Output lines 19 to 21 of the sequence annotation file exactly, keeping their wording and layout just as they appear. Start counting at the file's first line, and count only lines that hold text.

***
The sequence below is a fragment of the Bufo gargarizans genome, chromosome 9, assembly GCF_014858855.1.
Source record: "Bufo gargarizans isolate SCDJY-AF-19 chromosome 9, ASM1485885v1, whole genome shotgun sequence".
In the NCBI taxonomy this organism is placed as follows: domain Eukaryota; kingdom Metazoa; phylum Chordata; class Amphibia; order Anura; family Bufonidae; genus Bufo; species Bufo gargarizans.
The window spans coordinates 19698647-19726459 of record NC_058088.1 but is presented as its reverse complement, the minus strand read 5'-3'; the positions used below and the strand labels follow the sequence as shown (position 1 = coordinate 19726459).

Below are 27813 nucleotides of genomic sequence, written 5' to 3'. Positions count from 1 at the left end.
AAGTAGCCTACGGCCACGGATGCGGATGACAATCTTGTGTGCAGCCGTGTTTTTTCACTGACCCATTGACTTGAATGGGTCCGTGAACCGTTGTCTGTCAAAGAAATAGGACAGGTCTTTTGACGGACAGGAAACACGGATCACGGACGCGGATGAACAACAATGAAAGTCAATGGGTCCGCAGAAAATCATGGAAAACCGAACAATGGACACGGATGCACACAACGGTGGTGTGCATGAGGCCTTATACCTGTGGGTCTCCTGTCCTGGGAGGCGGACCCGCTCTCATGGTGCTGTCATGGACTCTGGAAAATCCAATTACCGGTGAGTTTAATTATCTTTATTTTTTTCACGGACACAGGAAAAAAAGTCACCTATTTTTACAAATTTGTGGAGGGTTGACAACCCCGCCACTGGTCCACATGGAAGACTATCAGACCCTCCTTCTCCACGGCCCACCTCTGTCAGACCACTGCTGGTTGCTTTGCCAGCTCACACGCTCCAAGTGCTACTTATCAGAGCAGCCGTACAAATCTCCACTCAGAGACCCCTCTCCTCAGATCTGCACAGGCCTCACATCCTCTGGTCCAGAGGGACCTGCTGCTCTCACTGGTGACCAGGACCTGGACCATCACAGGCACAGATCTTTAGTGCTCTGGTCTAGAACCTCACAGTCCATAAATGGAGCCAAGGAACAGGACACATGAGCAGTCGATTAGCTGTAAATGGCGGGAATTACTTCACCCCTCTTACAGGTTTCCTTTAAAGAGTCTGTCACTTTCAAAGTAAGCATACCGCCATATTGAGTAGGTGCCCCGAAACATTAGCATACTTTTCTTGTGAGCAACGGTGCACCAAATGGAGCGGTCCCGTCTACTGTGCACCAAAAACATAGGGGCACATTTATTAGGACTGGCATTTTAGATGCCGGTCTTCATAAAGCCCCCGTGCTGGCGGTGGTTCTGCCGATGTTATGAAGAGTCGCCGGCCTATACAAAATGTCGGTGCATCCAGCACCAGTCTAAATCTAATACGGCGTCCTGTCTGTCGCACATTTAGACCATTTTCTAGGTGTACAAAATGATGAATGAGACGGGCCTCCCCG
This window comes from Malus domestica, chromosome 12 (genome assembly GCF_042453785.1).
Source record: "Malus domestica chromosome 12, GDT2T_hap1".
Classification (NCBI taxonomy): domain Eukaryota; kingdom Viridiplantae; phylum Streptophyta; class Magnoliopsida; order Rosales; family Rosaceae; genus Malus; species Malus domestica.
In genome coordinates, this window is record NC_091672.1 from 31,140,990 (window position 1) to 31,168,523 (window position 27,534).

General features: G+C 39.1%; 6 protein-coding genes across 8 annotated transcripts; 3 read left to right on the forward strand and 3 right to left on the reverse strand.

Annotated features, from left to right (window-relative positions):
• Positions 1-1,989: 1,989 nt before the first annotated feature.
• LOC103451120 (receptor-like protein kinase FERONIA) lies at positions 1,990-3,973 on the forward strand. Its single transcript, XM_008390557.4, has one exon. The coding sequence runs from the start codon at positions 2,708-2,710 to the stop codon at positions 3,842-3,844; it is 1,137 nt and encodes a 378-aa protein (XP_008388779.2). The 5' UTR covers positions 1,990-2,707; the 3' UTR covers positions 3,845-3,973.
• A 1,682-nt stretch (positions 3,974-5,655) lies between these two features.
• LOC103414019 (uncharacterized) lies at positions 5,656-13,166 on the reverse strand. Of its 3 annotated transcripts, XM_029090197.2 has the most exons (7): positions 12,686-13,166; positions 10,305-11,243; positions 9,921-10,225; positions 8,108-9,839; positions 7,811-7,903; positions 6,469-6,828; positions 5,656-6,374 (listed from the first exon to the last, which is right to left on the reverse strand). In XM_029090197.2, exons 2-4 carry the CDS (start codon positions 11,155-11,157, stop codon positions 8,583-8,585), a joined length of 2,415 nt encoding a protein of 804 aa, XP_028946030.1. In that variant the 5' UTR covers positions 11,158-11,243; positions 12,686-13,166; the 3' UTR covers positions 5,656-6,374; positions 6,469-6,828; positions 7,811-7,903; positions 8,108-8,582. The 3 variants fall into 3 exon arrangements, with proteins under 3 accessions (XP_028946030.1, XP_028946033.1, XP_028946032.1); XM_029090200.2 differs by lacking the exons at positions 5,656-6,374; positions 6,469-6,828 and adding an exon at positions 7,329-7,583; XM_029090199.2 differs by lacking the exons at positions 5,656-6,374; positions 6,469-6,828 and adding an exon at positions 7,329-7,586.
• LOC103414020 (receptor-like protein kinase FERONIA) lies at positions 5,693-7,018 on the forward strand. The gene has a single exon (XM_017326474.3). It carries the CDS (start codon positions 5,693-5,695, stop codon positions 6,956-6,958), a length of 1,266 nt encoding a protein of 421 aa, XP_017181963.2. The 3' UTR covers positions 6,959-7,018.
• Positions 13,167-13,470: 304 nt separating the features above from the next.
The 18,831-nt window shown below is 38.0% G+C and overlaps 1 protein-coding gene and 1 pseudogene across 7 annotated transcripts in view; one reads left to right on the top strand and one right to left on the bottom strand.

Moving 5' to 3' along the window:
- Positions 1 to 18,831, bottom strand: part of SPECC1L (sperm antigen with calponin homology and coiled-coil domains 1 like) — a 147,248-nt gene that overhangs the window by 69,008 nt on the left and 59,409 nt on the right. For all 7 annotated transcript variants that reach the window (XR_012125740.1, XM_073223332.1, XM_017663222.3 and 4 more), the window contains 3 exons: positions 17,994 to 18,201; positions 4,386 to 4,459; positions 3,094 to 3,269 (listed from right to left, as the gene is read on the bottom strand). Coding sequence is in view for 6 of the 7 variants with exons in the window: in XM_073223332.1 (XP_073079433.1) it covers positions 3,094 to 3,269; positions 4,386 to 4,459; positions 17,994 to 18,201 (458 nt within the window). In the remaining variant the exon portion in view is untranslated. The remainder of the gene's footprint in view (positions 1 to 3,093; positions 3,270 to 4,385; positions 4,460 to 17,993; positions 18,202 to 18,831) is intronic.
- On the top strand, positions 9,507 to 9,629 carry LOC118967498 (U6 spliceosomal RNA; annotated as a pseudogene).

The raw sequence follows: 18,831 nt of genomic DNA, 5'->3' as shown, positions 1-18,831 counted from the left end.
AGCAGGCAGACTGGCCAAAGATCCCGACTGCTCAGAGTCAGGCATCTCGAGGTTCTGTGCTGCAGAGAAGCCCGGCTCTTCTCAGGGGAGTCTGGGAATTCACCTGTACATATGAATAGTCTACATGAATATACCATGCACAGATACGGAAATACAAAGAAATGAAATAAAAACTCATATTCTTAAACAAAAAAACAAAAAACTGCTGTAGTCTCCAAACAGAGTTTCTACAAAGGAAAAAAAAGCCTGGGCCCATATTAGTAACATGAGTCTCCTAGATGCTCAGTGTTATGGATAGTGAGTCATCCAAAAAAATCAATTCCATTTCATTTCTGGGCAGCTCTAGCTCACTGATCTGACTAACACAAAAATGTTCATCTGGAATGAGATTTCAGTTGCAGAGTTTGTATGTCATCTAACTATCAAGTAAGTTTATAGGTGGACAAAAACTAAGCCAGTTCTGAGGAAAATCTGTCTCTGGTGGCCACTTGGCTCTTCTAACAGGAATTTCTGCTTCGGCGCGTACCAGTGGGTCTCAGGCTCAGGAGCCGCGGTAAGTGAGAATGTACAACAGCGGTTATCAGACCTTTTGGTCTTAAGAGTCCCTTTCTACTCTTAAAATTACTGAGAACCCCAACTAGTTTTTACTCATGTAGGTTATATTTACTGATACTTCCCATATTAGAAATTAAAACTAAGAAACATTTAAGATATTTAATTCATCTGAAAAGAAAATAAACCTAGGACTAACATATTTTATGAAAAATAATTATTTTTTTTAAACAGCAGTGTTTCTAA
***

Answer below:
The 18,831-nt window shown below is 38.0% G+C and overlaps 1 protein-coding gene and 1 pseudogene across 7 annotated transcripts in view; one reads left to right on the top strand and one right to left on the bottom strand.

Moving 5' to 3' along the window:
- Positions 1 to 18,831, bottom strand: part of SPECC1L (sperm antigen with calponin homology and coiled-coil domains 1 like) — a 147,248-nt gene that overhangs the window by 69,008 nt on the left and 59,409 nt on the right. For all 7 annotated transcript variants that reach the window (XR_012125740.1, XM_073223332.1, XM_017663222.3 and 4 more), the window contains 3 exons: positions 17,994 to 18,201; positions 4,386 to 4,459; positions 3,094 to 3,269 (listed from right to left, as the gene is read on the bottom strand). Coding sequence is in view for 6 of the 7 variants with exons in the window: in XM_073223332.1 (XP_073079433.1) it covers positions 3,094 to 3,269; positions 4,386 to 4,459; positions 17,994 to 18,201 (458 nt within the window). In the remaining variant the exon portion in view is untranslated. The remainder of the gene's footprint in view (positions 1 to 3,093; positions 3,270 to 4,385; positions 4,460 to 17,993; positions 18,202 to 18,831) is intronic.